Today I just wanted to do a quick post pointing you towards a handy app I used this past week. A coworker of mine had used Amerigo to rip some video clips off of CNN.com, but they were saving as a format that the iPad could not read. The clips were useless: they couldn’t be viewed on the iPad or incorporated into other apps (such as Pinnacle). She needed a simple way of converting the ripped files into a format that could be used in iOS.
Conveniently, there is a very straightforward app called Convert Videos available in the app store for just $3.99.
When people ask me to recommend a whiteboard app for the classroom, I usually recommend Educreations. It is free and super easy to use. My students use it to write answers down during class review games and my coworker uses it to record her fifth grade math lessons.
But someone recently pointed out that Educreations can be inconvenient when trying to keep track of your different projects and demonstrations within the iPad. They were looking for a more robust whiteboard app that also saved projects for future editing in an easy and intuitive way.
For that I recommend Explain Everything ($2.99).
This is just a quick post to highlight my favorite YouTube app on the iPad: Jasmine ($Free). It has several key features that make it perfect for teachers and great to use in the classroom.
Of course, this might be a good time to remind you that the best option for showing videos to students from a PC is to filter the video through Safeshare.tv or to download the video file itself via the Amerigo app.
But sometimes you need to be able to hunt down a video spontaneously without having a chance to utilize either of those other options, so Jasmine is your next best bet.
Easy Media Transfer: my preferred option.
My students make a lot of media projects. I am always having them use their iPad to interview their grandparents, film commercials about the importance of recycling, act out scenes from books they've read, create photo stories, create their own iBooks, and much more. All of these projects require photos and videos and sometimes the file sizes can become extremely large.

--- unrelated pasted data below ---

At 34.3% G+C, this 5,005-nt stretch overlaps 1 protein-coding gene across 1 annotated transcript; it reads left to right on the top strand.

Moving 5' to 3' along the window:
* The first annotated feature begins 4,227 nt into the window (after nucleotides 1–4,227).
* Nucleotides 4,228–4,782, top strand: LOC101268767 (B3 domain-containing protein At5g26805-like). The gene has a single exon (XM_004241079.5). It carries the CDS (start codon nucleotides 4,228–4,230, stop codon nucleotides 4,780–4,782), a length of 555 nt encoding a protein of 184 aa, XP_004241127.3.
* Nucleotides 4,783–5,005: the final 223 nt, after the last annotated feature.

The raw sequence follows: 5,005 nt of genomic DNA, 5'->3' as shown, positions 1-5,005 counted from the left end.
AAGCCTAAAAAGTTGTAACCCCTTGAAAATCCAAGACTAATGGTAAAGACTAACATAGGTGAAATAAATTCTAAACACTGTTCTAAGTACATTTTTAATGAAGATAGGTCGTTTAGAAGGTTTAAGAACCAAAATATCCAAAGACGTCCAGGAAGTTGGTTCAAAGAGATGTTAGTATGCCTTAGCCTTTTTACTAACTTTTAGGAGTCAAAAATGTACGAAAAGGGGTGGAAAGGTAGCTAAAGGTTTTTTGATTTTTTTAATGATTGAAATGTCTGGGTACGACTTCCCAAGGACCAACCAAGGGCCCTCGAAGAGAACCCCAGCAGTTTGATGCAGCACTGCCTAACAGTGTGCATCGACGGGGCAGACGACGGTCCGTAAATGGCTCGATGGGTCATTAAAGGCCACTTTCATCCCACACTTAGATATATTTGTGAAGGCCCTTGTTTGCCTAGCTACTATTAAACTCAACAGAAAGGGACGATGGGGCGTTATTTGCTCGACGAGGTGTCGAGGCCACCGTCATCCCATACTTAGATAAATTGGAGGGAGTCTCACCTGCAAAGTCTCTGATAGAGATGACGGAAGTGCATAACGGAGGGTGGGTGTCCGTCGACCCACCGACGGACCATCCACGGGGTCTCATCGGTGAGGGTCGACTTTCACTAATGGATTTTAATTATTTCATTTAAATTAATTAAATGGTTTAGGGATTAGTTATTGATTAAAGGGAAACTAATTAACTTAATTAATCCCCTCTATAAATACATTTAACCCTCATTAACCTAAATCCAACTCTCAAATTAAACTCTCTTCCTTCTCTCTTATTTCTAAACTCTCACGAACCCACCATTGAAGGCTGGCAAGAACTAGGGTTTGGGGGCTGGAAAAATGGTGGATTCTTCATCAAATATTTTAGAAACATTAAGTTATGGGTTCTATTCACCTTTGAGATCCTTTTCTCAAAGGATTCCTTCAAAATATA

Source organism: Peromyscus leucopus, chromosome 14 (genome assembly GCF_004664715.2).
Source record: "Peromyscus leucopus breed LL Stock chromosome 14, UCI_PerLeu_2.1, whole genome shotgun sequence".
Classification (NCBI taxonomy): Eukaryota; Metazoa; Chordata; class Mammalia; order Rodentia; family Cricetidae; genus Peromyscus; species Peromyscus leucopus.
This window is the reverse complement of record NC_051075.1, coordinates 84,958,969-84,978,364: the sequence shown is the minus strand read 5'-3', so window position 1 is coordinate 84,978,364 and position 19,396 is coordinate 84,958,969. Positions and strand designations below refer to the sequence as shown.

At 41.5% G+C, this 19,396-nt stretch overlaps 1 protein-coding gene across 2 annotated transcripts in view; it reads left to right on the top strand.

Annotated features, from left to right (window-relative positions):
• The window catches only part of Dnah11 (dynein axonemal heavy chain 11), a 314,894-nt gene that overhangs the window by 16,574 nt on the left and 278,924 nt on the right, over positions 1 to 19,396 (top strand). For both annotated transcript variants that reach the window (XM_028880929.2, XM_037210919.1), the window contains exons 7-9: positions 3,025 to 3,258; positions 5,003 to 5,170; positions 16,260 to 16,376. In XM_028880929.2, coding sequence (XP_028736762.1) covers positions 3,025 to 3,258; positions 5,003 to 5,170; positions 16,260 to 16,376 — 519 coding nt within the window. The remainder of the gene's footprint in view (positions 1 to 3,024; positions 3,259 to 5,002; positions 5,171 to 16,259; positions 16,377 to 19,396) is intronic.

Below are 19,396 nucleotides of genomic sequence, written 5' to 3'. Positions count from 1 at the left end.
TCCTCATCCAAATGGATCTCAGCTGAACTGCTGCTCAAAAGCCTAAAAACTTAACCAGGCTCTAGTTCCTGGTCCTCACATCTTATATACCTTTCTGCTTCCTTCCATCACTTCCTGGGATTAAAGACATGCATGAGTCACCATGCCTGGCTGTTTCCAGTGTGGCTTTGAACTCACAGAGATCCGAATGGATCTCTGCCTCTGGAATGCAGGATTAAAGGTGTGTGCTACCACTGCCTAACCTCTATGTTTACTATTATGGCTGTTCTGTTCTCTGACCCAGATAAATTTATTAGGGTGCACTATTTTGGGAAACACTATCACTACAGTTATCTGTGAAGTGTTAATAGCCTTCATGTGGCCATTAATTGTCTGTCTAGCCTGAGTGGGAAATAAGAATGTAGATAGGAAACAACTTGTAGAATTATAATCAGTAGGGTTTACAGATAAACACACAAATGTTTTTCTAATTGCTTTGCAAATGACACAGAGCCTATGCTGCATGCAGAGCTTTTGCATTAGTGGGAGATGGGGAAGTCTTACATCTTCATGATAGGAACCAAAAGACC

If students are working together in a group and need to collaborate and share pictures or video clips in order to make their final project, they are sometimes unable to transfer the media by using email or iMessage (due to file size or video length restrictions). Another problem is how to get these final projects onto a computer since we block the students from syncing their school iPads with their personal iTunes.
The fast and easy solution is to use one of several cheap media transfer apps available in the AppStore. I'll give you a rundown of how these apps work (they are all identical) and then give you AppStore links to 3 of them so you can pick whichever you want or keep an eye out for a sale or freebie.
The Internet can be a great tool, but many teachers are not confident enough in their ability to block out unwanted content. They avoid using the internet out of fear of something inappropriate popping up mid-lesson. This is especially common with regards to all the video content available on YouTube and other sites. Some teachers just don’t want to take the risk. Other teachers don’t mind the risk, but they worry about their internet connection stuttering or failing mid-video.
The solution? Find the videos during a planning period and save them to your hard drive with the Amerigo app ($4.99).